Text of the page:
Tom - There are between 1500 and 20 thousand per millilitre of cloud droplet. All samples hold a lot of the bacterial species Pseudomonas. These are known to make ice form at higher temps than would occur normally.

Bruce - A lot of Pseudomonads are plant pathogens and cause ice to form on plant surfaces. The ice crystal formation damages the plant, minerals leach out, and that's how the bacteria obtain nutrients. Bacteria cause the same thing to happen in rain in clouds, leading to ice crystal formation, triggering rain, and at the same time use the cloud as a means of transport. One way to get down from the hostile environment in the clouds - it's very cold, it's very dark, there's a lot of UV light - is to get yourself rained back down. We know from plant studies that Pseudomonas forms ice crystals. The ice crystals attract water. They get larger and larger until the convection currents within the clouds can't hold them out. Rain falls and the bacteria fall back down with it.

Chris - How do the bacteria get back in the clouds again?

Bruce - They can be blown up by wind currents. If air is heated it will rise. Because bacteria are so small, they don't fall out quickly. So once they get up there, they will be carried along for quite some time

Chris - When you did your field work, how do you know the bacteria weren't blowing off the grass or plants? That they weren't ground-dwelling bacteria that were contaminants?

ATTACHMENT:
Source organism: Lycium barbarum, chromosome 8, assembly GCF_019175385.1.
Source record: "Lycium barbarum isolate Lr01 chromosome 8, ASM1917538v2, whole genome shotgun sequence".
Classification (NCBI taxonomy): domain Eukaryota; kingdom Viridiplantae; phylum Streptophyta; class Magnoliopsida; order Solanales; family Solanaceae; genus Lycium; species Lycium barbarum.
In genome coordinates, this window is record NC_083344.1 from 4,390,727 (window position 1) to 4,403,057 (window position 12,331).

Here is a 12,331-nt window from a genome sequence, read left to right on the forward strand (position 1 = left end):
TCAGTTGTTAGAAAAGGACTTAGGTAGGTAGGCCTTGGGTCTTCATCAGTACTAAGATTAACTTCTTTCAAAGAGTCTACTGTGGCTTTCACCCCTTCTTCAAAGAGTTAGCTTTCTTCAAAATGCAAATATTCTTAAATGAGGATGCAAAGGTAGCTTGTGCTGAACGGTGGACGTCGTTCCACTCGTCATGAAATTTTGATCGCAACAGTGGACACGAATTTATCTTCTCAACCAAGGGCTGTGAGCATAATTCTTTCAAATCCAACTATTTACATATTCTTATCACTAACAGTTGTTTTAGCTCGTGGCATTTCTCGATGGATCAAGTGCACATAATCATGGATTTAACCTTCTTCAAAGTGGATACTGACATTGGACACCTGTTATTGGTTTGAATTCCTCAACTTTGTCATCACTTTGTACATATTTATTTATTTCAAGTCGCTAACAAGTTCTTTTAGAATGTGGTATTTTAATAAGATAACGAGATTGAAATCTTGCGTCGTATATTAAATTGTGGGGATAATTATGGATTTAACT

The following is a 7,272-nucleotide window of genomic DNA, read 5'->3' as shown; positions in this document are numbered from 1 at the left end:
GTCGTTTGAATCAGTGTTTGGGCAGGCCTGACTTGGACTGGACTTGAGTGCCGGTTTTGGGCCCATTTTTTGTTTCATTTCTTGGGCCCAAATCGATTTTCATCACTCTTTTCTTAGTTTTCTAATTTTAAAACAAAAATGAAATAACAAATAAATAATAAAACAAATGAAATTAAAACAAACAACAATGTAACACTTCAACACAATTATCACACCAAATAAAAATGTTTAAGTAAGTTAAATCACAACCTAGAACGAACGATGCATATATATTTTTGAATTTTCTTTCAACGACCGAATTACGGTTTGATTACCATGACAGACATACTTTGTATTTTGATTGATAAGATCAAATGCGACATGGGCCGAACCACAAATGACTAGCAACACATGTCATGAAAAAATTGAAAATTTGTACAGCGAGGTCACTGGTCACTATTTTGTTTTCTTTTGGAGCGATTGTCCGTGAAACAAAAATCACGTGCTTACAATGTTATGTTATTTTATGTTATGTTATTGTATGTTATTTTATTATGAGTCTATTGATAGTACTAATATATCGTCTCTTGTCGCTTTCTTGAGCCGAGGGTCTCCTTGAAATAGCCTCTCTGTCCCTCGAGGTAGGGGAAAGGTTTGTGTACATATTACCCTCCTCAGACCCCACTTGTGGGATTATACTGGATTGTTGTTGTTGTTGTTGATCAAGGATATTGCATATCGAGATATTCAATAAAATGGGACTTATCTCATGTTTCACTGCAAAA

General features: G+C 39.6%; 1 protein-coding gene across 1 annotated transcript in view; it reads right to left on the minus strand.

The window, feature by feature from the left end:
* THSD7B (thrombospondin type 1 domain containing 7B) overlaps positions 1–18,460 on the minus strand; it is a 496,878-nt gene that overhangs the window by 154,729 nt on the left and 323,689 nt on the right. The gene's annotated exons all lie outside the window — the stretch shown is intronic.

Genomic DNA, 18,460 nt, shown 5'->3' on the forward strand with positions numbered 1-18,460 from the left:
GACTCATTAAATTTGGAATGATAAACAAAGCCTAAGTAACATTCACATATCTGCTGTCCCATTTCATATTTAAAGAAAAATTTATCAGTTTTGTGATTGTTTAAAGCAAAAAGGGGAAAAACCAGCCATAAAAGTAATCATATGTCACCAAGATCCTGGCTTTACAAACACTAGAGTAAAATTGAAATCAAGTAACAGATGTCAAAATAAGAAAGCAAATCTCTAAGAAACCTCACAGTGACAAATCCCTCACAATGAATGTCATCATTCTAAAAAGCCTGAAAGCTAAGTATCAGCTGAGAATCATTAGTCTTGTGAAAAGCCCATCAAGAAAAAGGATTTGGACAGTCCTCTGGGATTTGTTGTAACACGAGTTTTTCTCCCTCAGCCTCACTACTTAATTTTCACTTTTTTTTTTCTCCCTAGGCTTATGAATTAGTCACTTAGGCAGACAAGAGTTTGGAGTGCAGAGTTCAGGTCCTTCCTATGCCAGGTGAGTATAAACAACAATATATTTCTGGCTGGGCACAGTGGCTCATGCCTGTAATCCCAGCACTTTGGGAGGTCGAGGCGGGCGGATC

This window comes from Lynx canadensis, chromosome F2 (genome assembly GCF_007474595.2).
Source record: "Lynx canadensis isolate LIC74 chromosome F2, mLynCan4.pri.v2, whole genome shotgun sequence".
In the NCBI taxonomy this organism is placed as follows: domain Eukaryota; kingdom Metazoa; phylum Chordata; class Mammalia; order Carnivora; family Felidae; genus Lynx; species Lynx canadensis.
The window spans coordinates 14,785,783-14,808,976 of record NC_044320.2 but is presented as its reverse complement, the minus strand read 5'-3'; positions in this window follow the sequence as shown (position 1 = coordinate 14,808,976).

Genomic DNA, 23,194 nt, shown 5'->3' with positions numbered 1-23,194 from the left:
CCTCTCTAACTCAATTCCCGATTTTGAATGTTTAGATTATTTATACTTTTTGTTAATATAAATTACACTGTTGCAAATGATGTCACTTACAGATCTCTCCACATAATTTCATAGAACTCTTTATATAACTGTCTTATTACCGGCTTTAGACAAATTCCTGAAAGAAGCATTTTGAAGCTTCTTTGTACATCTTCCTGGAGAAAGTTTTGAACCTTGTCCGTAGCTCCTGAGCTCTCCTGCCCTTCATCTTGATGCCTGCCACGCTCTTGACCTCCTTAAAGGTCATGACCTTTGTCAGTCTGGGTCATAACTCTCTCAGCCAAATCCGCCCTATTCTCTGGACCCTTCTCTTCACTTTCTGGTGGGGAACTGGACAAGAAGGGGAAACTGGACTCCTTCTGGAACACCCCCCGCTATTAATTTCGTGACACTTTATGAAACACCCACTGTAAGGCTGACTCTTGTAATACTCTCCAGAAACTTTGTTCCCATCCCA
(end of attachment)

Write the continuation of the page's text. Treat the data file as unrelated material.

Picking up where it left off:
Tom - Some of them could have come off the ground, but whatever is on the ground will be up in the air a few kilometres away anyway. We got as close to the ocean as we could and we had westerly winds, so we minimised the effects of the ground. But we are going to have to go up in the air. We have a design for what we call a Cyclomic Air Catcher - a vacuum cleaner that spins small particles into a collector. We have a design but we are after someone to build it. We can then go up in aeroplanes or alternatively in balloons.

Aloe Vera

- A History of Aloe Vera

What's the history of aloe vera?

A History of Aloe Vera
with Rosemary

 

Human use of Aloe Vera goes back thousands of years and it was named by the Arabs. But how do we actually make preparations from it ?

Rosemary - The plant is like a cactus and the inner gel is used for the products. The leaf is sliced and you scoop out the gel from inside. That can be used to make all sorts of products. You can put it on your skin and you can drink it as a detox. . It's absolutely wonderful for the skin. It has anti-bacterial effects -it just cleans the system out. We get lots of referrals from vets for dogs with skin problems, problems with their immune system and arthritis. It's also used to treat burns in many tropical places.

Chris - What do we know about the history of aloe vera?